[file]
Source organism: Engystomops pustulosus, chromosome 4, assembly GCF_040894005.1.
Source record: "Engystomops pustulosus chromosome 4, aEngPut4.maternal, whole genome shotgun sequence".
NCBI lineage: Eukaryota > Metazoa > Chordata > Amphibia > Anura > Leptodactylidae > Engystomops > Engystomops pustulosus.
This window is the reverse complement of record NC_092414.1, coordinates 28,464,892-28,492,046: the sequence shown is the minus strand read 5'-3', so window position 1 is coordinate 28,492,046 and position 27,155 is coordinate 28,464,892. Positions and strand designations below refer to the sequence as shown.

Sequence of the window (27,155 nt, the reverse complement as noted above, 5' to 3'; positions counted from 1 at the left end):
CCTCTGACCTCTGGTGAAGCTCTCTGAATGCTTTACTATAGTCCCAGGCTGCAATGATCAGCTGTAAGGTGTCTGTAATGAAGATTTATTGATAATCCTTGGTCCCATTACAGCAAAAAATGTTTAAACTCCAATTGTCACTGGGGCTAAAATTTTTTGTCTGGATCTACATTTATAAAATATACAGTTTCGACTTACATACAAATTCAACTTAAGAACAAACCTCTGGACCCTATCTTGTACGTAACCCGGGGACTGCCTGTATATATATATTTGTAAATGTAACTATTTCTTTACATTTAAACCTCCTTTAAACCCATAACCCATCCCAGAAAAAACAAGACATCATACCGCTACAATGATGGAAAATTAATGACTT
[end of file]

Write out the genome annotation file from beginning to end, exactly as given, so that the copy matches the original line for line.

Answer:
Source organism: Engystomops pustulosus, chromosome 4, assembly GCF_040894005.1.
Source record: "Engystomops pustulosus chromosome 4, aEngPut4.maternal, whole genome shotgun sequence".
NCBI lineage: Eukaryota > Metazoa > Chordata > Amphibia > Anura > Leptodactylidae > Engystomops > Engystomops pustulosus.
This window is the reverse complement of record NC_092414.1, coordinates 28,464,892-28,492,046: the sequence shown is the minus strand read 5'-3', so window position 1 is coordinate 28,492,046 and position 27,155 is coordinate 28,464,892. Positions and strand designations below refer to the sequence as shown.

Sequence of the window (27,155 nt, the reverse complement as noted above, 5' to 3'; positions counted from 1 at the left end):
CCTCTGACCTCTGGTGAAGCTCTCTGAATGCTTTACTATAGTCCCAGGCTGCAATGATCAGCTGTAAGGTGTCTGTAATGAAGATTTATTGATAATCCTTGGTCCCATTACAGCAAAAAATGTTTAAACTCCAATTGTCACTGGGGCTAAAATTTTTTGTCTGGATCTACATTTATAAAATATACAGTTTCGACTTACATACAAATTCAACTTAAGAACAAACCTCTGGACCCTATCTTGTACGTAACCCGGGGACTGCCTGTATATATATATTTGTAAATGTAACTATTTCTTTACATTTAAACCTCCTTTAAACCCATAACCCATCCCAGAAAAAACAAGACATCATACCGCTACAATGATGGAAAATTAATGACTT